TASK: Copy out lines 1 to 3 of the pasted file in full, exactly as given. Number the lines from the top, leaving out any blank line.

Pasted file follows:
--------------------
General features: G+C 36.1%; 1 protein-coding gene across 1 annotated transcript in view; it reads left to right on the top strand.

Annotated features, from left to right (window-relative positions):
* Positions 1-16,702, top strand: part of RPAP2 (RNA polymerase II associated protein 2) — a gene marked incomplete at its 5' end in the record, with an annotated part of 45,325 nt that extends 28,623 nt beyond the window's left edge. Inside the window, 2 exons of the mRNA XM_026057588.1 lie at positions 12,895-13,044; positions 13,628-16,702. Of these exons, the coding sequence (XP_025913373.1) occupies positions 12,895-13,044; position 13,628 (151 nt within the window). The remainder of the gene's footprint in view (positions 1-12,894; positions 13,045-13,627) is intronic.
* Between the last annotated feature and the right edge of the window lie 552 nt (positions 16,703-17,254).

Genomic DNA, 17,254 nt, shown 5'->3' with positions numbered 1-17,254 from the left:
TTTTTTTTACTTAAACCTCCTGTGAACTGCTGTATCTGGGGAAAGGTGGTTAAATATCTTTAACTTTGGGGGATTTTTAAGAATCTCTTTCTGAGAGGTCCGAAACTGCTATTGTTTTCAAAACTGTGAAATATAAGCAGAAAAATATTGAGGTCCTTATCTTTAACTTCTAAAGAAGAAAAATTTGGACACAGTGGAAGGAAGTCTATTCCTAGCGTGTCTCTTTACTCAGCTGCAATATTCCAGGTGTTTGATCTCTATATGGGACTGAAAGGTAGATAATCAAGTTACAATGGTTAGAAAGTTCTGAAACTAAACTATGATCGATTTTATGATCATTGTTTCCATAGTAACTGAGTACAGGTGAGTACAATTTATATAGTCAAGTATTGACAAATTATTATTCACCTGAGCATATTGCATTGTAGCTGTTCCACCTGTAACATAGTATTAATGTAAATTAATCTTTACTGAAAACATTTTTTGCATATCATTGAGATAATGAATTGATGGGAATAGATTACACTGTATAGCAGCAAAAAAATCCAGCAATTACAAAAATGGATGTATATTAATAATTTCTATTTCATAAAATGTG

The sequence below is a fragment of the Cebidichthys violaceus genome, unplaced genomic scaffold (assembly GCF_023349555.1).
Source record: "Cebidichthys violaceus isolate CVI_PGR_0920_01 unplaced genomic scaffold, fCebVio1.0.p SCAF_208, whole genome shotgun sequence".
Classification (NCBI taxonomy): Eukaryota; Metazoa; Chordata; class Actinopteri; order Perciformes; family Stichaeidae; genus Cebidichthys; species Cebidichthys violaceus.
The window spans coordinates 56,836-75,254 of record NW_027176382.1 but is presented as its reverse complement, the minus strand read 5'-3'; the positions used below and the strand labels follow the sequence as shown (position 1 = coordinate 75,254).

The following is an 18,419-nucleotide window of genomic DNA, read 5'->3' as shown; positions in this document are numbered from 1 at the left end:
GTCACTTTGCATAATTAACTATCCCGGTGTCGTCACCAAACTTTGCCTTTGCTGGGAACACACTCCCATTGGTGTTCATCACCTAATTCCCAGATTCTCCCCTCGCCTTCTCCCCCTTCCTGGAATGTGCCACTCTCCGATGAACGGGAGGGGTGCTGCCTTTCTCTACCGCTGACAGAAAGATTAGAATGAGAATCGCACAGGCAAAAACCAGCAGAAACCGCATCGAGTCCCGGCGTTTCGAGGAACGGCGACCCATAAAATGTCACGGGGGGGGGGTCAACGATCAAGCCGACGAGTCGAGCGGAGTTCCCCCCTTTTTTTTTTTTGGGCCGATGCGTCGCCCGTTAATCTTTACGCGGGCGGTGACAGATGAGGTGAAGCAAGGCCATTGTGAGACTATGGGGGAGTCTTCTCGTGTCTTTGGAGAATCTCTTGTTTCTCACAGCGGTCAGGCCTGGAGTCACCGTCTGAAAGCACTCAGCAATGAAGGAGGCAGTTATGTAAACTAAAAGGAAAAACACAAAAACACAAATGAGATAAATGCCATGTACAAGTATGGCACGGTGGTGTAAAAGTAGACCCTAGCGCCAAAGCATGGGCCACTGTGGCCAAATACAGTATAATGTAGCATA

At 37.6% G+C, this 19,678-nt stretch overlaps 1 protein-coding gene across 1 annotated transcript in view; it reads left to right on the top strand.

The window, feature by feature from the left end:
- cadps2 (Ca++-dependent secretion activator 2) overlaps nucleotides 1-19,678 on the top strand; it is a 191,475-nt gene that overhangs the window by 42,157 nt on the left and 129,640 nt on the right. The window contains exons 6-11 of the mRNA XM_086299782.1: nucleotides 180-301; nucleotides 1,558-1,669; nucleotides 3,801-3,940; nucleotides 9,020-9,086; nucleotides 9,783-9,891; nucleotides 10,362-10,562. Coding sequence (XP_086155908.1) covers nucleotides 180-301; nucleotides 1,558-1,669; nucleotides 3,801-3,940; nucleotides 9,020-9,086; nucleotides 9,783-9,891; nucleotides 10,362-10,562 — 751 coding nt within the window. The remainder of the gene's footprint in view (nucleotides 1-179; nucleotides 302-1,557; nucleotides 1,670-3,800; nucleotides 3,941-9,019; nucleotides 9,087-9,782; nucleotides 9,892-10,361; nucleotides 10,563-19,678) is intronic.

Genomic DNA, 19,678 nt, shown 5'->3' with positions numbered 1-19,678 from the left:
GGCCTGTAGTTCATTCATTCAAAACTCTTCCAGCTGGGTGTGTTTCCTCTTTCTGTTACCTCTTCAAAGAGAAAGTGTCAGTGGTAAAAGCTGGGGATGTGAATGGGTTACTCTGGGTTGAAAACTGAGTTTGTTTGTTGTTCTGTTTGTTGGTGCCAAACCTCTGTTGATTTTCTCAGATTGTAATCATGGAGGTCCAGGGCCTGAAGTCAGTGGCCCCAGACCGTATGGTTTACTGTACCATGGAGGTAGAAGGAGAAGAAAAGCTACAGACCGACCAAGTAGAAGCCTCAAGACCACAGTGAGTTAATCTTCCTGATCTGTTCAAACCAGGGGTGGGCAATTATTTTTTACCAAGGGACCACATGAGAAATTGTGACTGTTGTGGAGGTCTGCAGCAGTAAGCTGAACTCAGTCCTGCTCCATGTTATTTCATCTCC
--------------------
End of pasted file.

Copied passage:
General features: G+C 36.1%; 1 protein-coding gene across 1 annotated transcript in view; it reads left to right on the top strand.

Annotated features, from left to right (window-relative positions):
* Positions 1-16,702, top strand: part of RPAP2 (RNA polymerase II associated protein 2) — a gene marked incomplete at its 5' end in the record, with an annotated part of 45,325 nt that extends 28,623 nt beyond the window's left edge. Inside the window, 2 exons of the mRNA XM_026057588.1 lie at positions 12,895-13,044; positions 13,628-16,702. Of these exons, the coding sequence (XP_025913373.1) occupies positions 12,895-13,044; position 13,628 (151 nt within the window). The remainder of the gene's footprint in view (positions 1-12,894; positions 13,045-13,627) is intronic.